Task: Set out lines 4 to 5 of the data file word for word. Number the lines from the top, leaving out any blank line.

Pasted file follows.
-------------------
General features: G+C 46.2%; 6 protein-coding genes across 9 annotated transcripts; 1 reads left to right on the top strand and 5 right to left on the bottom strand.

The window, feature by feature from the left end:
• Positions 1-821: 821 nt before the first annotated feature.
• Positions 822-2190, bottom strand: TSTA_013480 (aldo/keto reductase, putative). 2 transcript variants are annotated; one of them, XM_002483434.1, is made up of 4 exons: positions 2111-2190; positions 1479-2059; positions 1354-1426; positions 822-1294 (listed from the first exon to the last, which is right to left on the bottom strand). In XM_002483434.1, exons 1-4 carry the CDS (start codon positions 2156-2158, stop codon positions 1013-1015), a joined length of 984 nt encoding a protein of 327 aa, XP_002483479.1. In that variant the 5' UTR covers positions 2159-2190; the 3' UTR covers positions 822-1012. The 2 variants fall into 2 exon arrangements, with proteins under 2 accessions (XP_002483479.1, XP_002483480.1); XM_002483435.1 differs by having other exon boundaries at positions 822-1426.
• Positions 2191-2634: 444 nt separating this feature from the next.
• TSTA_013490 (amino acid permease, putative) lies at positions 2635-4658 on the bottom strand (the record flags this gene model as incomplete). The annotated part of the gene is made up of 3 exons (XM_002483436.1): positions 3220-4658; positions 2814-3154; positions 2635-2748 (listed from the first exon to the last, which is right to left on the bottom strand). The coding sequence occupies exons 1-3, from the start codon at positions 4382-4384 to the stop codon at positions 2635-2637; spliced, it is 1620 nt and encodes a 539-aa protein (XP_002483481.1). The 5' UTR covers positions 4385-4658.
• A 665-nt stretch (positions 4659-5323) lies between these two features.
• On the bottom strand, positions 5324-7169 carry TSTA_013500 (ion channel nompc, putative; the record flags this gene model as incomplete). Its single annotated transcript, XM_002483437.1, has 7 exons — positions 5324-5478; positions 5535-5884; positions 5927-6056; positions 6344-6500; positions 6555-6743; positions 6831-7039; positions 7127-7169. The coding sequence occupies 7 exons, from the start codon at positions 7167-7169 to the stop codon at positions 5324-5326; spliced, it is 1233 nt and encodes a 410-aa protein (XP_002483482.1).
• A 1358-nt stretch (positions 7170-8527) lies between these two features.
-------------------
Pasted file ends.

• Positions 822-2190, bottom strand: TSTA_013480 (aldo/keto reductase, putative). 2 transcript variants are annotated; one of them, XM_002483434.1, is made up of 4 exons: positions 2111-2190; positions 1479-2059; positions 1354-1426; positions 822-1294 (listed from the first exon to the last, which is right to left on the bottom strand). In XM_002483434.1, exons 1-4 carry the CDS (start codon positions 2156-2158, stop codon positions 1013-1015), a joined length of 984 nt encoding a protein of 327 aa, XP_002483479.1. In that variant the 5' UTR covers positions 2159-2190; the 3' UTR covers positions 822-1012. The 2 variants fall into 2 exon arrangements, with proteins under 2 accessions (XP_002483479.1, XP_002483480.1); XM_002483435.1 differs by having other exon boundaries at positions 822-1426.
• Positions 2191-2634: 444 nt separating this feature from the next.